ABC Sydney staff threaten to stage walkout after termination of radio host Antoinette Lattouf

LONDON: Journalists at the Australian Broadcasting Corporation, ABC, threatened on Tuesday to stage a walkout unless the organization’s leadership urgently meets with them in the wake of the termination of radio host Antoinette Lattouf.

Lebanese-Australian broadcaster Lattouf was dismissed from ABC Radio Sydney on Dec. 20, only three days into her short-term contract filling in as a host for the show, Sydney Morning.

She was told the reason for her immediate termination was a Human Rights Watch Instagram post that she had reshared.

The NGO’s post read: “The Israeli government is using starvation of civilians as a weapon of war in Gaza.”

According to the Media Entertainment and Arts Alliance, some 80 staff members at ABC’s Sydney office warned that they would go on strike after details emerged that pro-Israel lobbyists could have been behind the dismissal.

In an Instagram post on Tuesday, members of the MEAA called on David Anderson, ABC’s managing director, “to urgently meet with staff and address growing concerns about outside interference, culturally unsafe management practices and to stand up for journalism without fear or favour.”

Earlier on Tuesday, the Sydney Morning Herald newspaper reported it had obtained leaked WhatsApp correspondence alleging that pro-Israel campaigners had pressured ABC’s management to make the decision.

Members of a group called Lawyers for Israel, according to the leaked WhatsApp messages, had written to Anderson, ABC’s managing director, and Ita Buttrose, the corporation’s chair, asking them to sack Lattouf.

Deeming her dismissal unlawful, Lattouf has raised the matter with Australia’s Fair Work Commission, with the support of Maurice Blackburn’s employment lawyer principal Josh Bornstein.

“Even for non-diverse journalists, my sacking and the sacking of others has a chilling effect on journalism. People are now too scared to report without fear or favour,” she said in an online statement by Maurice Blackburn on Jan 11.

Bornstein, in an X post, stated that Lattouf’s “sacking was based on both political opinion and race.”

Pledging to advocate for “a well-funded, fair, independent and representative ABC,” Lattouf said she found it “disheartening to not only witness the horrendous treatment of people of colour by the ABC over the years, but now to personally — and so publicly — feel its wrath.”

“Despite the ABC’s rhetoric about diversity and inclusion, it is currently an unsafe workplace for journalists who are people of colour. I’m aware of several diverse journalists who have either resigned or are on the brink of resigning because they are unfairly scrutinised and don’t believe their employer will back them and fear they will be next to be thrown under the bus,” she added.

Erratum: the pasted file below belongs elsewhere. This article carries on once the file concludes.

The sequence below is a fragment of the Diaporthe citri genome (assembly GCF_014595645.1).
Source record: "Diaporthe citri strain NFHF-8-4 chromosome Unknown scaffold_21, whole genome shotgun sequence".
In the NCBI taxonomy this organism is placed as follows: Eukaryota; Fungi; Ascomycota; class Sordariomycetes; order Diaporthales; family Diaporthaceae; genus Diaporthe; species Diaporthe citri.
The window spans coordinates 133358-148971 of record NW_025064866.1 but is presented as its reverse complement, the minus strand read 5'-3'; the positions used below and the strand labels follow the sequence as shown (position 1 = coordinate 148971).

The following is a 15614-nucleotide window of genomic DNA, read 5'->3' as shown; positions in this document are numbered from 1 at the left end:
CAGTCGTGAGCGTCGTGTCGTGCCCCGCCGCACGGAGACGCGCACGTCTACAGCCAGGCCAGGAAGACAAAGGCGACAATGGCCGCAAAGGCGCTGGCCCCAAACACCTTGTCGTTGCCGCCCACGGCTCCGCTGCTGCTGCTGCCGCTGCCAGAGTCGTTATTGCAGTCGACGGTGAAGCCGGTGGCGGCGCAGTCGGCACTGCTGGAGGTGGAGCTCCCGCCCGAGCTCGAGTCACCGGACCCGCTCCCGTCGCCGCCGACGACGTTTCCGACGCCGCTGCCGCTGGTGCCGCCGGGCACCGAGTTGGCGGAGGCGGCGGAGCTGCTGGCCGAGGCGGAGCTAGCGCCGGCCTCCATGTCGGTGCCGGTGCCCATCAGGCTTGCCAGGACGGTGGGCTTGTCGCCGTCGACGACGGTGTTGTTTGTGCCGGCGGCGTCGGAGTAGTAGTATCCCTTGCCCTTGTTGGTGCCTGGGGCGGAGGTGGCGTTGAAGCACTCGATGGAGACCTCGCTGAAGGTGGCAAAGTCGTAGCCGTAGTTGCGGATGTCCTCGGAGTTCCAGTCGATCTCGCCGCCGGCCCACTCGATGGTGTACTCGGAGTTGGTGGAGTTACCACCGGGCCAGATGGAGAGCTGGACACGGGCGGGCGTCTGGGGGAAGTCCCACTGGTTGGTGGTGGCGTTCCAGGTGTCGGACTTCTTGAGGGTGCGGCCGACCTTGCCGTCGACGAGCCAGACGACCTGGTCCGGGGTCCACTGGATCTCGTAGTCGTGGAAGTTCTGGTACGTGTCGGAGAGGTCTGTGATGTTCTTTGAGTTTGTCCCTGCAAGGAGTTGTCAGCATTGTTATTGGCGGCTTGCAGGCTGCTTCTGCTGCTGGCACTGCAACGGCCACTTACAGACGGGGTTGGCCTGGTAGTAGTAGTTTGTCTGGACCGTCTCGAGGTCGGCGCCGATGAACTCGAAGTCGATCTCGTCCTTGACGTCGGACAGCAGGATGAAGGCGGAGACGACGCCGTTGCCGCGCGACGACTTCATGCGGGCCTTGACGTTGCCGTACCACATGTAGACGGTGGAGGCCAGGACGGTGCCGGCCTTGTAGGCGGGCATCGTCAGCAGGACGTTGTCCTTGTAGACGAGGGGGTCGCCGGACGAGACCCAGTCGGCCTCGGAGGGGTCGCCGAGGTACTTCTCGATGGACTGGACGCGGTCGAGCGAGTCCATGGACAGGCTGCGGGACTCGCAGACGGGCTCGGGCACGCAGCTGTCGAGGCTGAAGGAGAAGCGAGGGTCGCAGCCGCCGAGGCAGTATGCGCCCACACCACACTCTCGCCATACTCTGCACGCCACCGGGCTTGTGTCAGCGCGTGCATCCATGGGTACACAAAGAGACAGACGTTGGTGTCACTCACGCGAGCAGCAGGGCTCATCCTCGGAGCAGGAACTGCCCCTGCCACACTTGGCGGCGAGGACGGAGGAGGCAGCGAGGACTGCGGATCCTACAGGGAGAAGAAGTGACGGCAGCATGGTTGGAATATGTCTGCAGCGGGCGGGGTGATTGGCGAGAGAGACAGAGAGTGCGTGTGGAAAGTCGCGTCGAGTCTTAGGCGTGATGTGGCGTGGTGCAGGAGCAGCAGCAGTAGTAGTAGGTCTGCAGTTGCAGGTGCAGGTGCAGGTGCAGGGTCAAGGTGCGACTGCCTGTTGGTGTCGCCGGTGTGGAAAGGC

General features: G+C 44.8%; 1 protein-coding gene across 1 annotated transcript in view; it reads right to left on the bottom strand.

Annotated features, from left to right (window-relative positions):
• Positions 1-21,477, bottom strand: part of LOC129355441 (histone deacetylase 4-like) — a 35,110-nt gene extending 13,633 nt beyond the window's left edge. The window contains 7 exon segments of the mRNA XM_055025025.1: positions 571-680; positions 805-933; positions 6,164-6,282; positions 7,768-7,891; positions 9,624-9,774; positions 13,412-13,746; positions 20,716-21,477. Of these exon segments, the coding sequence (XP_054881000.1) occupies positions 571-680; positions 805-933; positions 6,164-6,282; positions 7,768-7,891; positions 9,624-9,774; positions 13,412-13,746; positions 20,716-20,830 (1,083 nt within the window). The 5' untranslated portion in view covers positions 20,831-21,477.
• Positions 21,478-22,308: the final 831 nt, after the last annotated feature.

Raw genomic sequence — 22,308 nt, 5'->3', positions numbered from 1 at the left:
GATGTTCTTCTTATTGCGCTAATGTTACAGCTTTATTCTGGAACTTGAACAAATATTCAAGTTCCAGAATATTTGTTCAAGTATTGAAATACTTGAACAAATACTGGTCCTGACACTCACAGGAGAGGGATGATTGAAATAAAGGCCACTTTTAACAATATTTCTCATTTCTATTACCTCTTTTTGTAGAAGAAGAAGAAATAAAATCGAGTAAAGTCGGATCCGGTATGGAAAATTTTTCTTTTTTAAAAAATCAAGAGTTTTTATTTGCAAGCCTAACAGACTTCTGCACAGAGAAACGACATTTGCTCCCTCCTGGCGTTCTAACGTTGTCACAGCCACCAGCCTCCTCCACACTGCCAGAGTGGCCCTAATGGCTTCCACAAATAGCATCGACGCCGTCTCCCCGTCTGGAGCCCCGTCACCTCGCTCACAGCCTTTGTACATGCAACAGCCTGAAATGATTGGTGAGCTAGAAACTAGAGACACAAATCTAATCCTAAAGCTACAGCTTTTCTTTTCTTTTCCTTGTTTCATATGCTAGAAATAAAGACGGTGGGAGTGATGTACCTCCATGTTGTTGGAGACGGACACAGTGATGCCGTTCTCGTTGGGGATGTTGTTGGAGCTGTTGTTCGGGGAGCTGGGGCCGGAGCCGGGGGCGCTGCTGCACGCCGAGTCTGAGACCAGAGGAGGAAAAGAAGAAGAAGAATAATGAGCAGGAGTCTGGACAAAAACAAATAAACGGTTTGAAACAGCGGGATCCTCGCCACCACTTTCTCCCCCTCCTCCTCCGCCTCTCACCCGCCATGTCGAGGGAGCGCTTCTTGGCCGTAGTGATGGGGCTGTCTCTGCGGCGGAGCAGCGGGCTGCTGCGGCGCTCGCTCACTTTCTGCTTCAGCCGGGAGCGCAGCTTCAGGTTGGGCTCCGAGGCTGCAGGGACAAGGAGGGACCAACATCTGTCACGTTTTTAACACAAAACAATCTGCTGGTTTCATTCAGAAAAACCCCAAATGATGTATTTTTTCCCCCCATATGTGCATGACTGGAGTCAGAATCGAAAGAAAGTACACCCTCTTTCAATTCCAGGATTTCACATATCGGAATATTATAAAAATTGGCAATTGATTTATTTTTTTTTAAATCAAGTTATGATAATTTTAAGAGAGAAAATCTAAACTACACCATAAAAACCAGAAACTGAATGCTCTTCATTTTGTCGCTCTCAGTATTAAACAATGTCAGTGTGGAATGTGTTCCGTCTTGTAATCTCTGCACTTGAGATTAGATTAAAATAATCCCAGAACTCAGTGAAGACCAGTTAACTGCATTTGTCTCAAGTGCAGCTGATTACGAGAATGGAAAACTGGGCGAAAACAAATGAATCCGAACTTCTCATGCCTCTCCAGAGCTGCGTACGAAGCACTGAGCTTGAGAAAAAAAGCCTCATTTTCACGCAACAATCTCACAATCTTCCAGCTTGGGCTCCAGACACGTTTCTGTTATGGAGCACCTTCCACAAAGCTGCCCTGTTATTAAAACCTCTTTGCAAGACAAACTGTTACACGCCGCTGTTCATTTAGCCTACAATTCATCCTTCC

In its response to Lattouf’s application to the Fair Work Commission, ABC claimed the award-winning presenter “had failed or refused to comply with directions that she not post on social media about matters of controversy during the short period she was presenting.”

The broadcaster also denied in its response, which Lattouf shared with Arab News, any connection between her termination and her political opinions or race.

Kenneth Ross, former executive director of Human Rights Watch, weighed in on the dismissal of the award-winning journalist.

He wrote in a post on X: “Australia’s ABC has fired a journalist for posting on social media a Human Rights Watch video summarizing a report on starvation in Gaza — all 100% true. Can ABC not stand up to pressure to censor criticism of Israel?”

Lattouf’s lawyer Bornstein told the Sydney Morning Herald that he sought to show how “the ABC has not sacked white journalists for expressing political opinion even where those journalists worked in news and current affairs.”

“Antoinette’s role at the ABC was not a news or current affairs role. She shared four posts during her employment, and was told at her dismissal that sharing the Human Rights Watch post was somehow a breach of the ABC’s social media policy. Then she was suddenly and humiliatingly sacked.”

He added that since “October 7 and the ensuing conflict in the Middle East, it has become notorious in the media industry that Arab and Muslim journalists are being intimidated, censored and sacked.”

Since the start of the current Israel war on Gaza, there have been several incidents in which Arab and Muslim journalists have been suspended or censored.

In November, MSNBC canceled Mehdi Hasan’s weekend TV program amid what was described by Palestinian rights supporters as a crackdown on criticism against Israel. Subsequently, Hasan left the news channel in early January.